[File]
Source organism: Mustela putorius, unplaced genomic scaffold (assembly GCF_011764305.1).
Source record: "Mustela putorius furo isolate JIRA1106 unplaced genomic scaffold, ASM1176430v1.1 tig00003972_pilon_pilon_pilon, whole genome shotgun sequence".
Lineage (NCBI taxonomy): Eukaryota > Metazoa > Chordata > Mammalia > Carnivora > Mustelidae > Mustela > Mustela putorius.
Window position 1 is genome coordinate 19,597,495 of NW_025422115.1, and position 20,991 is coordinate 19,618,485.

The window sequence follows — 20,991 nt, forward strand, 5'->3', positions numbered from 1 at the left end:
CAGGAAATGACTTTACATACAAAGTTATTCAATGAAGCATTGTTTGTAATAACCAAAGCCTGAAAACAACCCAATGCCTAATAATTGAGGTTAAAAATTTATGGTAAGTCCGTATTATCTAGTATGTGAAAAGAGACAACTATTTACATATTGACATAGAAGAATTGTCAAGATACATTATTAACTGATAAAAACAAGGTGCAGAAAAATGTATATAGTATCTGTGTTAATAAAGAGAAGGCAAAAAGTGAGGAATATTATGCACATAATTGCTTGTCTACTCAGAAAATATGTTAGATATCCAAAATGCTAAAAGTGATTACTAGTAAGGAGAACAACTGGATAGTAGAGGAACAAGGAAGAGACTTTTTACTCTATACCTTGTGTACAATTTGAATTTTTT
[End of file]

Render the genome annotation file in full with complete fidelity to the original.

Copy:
Source organism: Mustela putorius, unplaced genomic scaffold (assembly GCF_011764305.1).
Source record: "Mustela putorius furo isolate JIRA1106 unplaced genomic scaffold, ASM1176430v1.1 tig00003972_pilon_pilon_pilon, whole genome shotgun sequence".
Lineage (NCBI taxonomy): Eukaryota > Metazoa > Chordata > Mammalia > Carnivora > Mustelidae > Mustela > Mustela putorius.
Window position 1 is genome coordinate 19,597,495 of NW_025422115.1, and position 20,991 is coordinate 19,618,485.

The window sequence follows — 20,991 nt, forward strand, 5'->3', positions numbered from 1 at the left end:
CAGGAAATGACTTTACATACAAAGTTATTCAATGAAGCATTGTTTGTAATAACCAAAGCCTGAAAACAACCCAATGCCTAATAATTGAGGTTAAAAATTTATGGTAAGTCCGTATTATCTAGTATGTGAAAAGAGACAACTATTTACATATTGACATAGAAGAATTGTCAAGATACATTATTAACTGATAAAAACAAGGTGCAGAAAAATGTATATAGTATCTGTGTTAATAAAGAGAAGGCAAAAAGTGAGGAATATTATGCACATAATTGCTTGTCTACTCAGAAAATATGTTAGATATCCAAAATGCTAAAAGTGATTACTAGTAAGGAGAACAACTGGATAGTAGAGGAACAAGGAAGAGACTTTTTACTCTATACCTTGTGTACAATTTGAATTTTTT